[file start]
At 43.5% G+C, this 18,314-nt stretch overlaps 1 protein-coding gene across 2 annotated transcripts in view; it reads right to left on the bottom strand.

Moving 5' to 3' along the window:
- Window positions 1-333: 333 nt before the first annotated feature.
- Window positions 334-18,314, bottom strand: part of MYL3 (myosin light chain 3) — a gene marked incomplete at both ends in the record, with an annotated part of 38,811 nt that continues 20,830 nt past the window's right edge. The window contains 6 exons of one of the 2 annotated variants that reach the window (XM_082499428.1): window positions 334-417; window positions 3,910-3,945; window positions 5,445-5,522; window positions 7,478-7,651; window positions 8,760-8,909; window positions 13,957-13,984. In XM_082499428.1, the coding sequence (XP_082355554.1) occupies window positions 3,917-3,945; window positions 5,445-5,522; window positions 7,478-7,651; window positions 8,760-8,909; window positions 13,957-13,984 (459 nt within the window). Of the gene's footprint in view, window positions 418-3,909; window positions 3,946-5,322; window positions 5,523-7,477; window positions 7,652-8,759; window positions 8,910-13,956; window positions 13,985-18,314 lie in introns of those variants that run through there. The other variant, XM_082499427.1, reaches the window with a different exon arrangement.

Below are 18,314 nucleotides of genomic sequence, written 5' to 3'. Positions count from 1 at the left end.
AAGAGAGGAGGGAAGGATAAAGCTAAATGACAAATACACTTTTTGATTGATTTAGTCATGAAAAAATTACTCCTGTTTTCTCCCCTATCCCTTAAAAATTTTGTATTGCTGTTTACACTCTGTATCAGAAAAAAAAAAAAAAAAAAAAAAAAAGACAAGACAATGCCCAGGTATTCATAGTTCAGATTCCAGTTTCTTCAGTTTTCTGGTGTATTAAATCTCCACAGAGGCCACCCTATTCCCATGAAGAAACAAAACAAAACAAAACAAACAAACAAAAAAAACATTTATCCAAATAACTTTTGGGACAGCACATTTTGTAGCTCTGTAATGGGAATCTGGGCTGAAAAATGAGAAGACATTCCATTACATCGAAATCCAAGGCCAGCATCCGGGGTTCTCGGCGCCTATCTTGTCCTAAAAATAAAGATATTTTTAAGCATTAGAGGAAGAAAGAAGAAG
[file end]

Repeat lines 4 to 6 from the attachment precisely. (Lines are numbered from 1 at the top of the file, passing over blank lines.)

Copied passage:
- Window positions 334-18,314, bottom strand: part of MYL3 (myosin light chain 3) — a gene marked incomplete at both ends in the record, with an annotated part of 38,811 nt that continues 20,830 nt past the window's right edge. The window contains 6 exons of one of the 2 annotated variants that reach the window (XM_082499428.1): window positions 334-417; window positions 3,910-3,945; window positions 5,445-5,522; window positions 7,478-7,651; window positions 8,760-8,909; window positions 13,957-13,984. In XM_082499428.1, the coding sequence (XP_082355554.1) occupies window positions 3,917-3,945; window positions 5,445-5,522; window positions 7,478-7,651; window positions 8,760-8,909; window positions 13,957-13,984 (459 nt within the window). Of the gene's footprint in view, window positions 418-3,909; window positions 3,946-5,322; window positions 5,523-7,477; window positions 7,652-8,759; window positions 8,910-13,956; window positions 13,985-18,314 lie in introns of those variants that run through there. The other variant, XM_082499427.1, reaches the window with a different exon arrangement.

Below are 18,314 nucleotides of genomic sequence, written 5' to 3'. Positions count from 1 at the left end.
AAGAGAGGAGGGAAGGATAAAGCTAAATGACAAATACACTTTTTGATTGATTTAGTCATGAAAAAATTACTCCTGTTTTCTCCCCTATCCCTTAAAAATTTTGTATTGCTGTTTACACTCTGTATCAGAAAAAAAAAAAAAAAAAAAAAAAAAGACAAGACAATGCCCAGGTATTCATAGTTCAGATTCCAGTTTCTTCAGTTTTCTGGTGTATTAAATCTCCACAGAGGCCACCCTATTCCCATGAAGAAACAAAACAAAACAAAACAAACAAACAAAAAAAACATTTATCCAAATAACTTTTGGGACAGCACATTTTGTAGCTCTGTAATGGGAATCTGGGCTGAAAAATGAGAAGACATTCCATTACATCGAAATCCAAGGCCAGCATCCGGGGTTCTCGGCGCCTATCTTGTCCTAAAAATAAAGATATTTTTAAGCATTAGAGGAAGAAAGAAGAAG